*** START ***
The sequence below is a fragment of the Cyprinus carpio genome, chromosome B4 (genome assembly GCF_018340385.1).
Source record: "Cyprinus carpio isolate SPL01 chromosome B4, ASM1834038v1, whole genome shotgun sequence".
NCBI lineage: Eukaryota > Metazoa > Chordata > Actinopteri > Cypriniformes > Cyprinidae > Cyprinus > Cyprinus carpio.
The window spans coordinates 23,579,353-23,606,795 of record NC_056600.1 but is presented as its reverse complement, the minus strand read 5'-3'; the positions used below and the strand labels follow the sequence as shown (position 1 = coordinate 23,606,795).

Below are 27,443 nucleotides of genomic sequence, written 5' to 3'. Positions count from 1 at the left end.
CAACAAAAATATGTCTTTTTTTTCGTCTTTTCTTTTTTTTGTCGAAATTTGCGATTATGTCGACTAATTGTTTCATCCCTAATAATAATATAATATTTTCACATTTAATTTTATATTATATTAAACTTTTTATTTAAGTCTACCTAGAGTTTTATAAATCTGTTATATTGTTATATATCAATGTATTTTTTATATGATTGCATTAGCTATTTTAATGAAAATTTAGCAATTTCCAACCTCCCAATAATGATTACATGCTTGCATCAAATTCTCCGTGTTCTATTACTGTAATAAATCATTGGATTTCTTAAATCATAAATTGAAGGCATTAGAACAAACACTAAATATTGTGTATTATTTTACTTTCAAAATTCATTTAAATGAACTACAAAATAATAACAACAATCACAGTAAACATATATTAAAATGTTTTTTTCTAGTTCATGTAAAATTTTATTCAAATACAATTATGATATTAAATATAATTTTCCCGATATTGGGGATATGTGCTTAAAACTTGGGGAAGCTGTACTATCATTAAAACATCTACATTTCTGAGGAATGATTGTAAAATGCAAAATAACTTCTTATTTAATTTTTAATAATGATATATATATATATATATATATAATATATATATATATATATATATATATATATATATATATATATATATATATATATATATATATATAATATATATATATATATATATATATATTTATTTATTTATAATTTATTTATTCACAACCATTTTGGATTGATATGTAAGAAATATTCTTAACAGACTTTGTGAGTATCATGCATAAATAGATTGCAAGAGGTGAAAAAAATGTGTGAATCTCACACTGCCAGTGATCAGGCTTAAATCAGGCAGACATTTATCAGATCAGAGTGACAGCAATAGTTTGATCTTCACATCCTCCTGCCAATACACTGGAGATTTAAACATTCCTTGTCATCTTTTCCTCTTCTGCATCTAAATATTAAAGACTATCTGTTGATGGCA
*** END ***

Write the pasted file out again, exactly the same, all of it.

The sequence below is a fragment of the Cyprinus carpio genome, chromosome B4 (genome assembly GCF_018340385.1).
Source record: "Cyprinus carpio isolate SPL01 chromosome B4, ASM1834038v1, whole genome shotgun sequence".
NCBI lineage: Eukaryota > Metazoa > Chordata > Actinopteri > Cypriniformes > Cyprinidae > Cyprinus > Cyprinus carpio.
The window spans coordinates 23,579,353-23,606,795 of record NC_056600.1 but is presented as its reverse complement, the minus strand read 5'-3'; the positions used below and the strand labels follow the sequence as shown (position 1 = coordinate 23,606,795).

Below are 27,443 nucleotides of genomic sequence, written 5' to 3'. Positions count from 1 at the left end.
CAACAAAAATATGTCTTTTTTTTCGTCTTTTCTTTTTTTTGTCGAAATTTGCGATTATGTCGACTAATTGTTTCATCCCTAATAATAATATAATATTTTCACATTTAATTTTATATTATATTAAACTTTTTATTTAAGTCTACCTAGAGTTTTATAAATCTGTTATATTGTTATATATCAATGTATTTTTTATATGATTGCATTAGCTATTTTAATGAAAATTTAGCAATTTCCAACCTCCCAATAATGATTACATGCTTGCATCAAATTCTCCGTGTTCTATTACTGTAATAAATCATTGGATTTCTTAAATCATAAATTGAAGGCATTAGAACAAACACTAAATATTGTGTATTATTTTACTTTCAAAATTCATTTAAATGAACTACAAAATAATAACAACAATCACAGTAAACATATATTAAAATGTTTTTTTCTAGTTCATGTAAAATTTTATTCAAATACAATTATGATATTAAATATAATTTTCCCGATATTGGGGATATGTGCTTAAAACTTGGGGAAGCTGTACTATCATTAAAACATCTACATTTCTGAGGAATGATTGTAAAATGCAAAATAACTTCTTATTTAATTTTTAATAATGATATATATATATATATATATATAATATATATATATATATATATATATATATATATATATATATATATATATATATATATATATATATAATATATATATATATATATATATATATTTATTTATTTATAATTTATTTATTCACAACCATTTTGGATTGATATGTAAGAAATATTCTTAACAGACTTTGTGAGTATCATGCATAAATAGATTGCAAGAGGTGAAAAAAATGTGTGAATCTCACACTGCCAGTGATCAGGCTTAAATCAGGCAGACATTTATCAGATCAGAGTGACAGCAATAGTTTGATCTTCACATCCTCCTGCCAATACACTGGAGATTTAAACATTCCTTGTCATCTTTTCCTCTTCTGCATCTAAATATTAAAGACTATCTGTTGATGGCA